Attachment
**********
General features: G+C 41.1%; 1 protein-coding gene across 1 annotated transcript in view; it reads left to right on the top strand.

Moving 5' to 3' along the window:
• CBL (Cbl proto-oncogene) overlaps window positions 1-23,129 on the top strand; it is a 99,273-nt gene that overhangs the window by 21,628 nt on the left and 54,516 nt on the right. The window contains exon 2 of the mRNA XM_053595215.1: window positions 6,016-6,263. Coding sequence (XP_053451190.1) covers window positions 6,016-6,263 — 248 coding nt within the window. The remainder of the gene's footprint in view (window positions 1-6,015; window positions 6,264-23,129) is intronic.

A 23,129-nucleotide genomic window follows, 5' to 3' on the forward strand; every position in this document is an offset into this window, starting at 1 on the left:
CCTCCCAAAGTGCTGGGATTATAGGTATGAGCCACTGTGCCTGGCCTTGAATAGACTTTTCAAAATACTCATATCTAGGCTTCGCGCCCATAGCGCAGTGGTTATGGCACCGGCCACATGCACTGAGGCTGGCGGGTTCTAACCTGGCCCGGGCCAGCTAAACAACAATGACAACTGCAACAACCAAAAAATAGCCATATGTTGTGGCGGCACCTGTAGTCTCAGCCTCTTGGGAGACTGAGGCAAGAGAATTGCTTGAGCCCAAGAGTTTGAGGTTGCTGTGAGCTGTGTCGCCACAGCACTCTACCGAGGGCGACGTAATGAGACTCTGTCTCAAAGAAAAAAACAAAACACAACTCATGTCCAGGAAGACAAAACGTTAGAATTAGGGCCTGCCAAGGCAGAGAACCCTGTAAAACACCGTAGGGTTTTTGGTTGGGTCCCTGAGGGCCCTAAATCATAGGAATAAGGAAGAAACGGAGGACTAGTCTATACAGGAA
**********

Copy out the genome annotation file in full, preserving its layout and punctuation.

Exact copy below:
General features: G+C 41.1%; 1 protein-coding gene across 1 annotated transcript in view; it reads left to right on the top strand.

Moving 5' to 3' along the window:
• CBL (Cbl proto-oncogene) overlaps window positions 1-23,129 on the top strand; it is a 99,273-nt gene that overhangs the window by 21,628 nt on the left and 54,516 nt on the right. The window contains exon 2 of the mRNA XM_053595215.1: window positions 6,016-6,263. Coding sequence (XP_053451190.1) covers window positions 6,016-6,263 — 248 coding nt within the window. The remainder of the gene's footprint in view (window positions 1-6,015; window positions 6,264-23,129) is intronic.

A 23,129-nucleotide genomic window follows, 5' to 3' on the forward strand; every position in this document is an offset into this window, starting at 1 on the left:
CCTCCCAAAGTGCTGGGATTATAGGTATGAGCCACTGTGCCTGGCCTTGAATAGACTTTTCAAAATACTCATATCTAGGCTTCGCGCCCATAGCGCAGTGGTTATGGCACCGGCCACATGCACTGAGGCTGGCGGGTTCTAACCTGGCCCGGGCCAGCTAAACAACAATGACAACTGCAACAACCAAAAAATAGCCATATGTTGTGGCGGCACCTGTAGTCTCAGCCTCTTGGGAGACTGAGGCAAGAGAATTGCTTGAGCCCAAGAGTTTGAGGTTGCTGTGAGCTGTGTCGCCACAGCACTCTACCGAGGGCGACGTAATGAGACTCTGTCTCAAAGAAAAAAACAAAACACAACTCATGTCCAGGAAGACAAAACGTTAGAATTAGGGCCTGCCAAGGCAGAGAACCCTGTAAAACACCGTAGGGTTTTTGGTTGGGTCCCTGAGGGCCCTAAATCATAGGAATAAGGAAGAAACGGAGGACTAGTCTATACAGGAA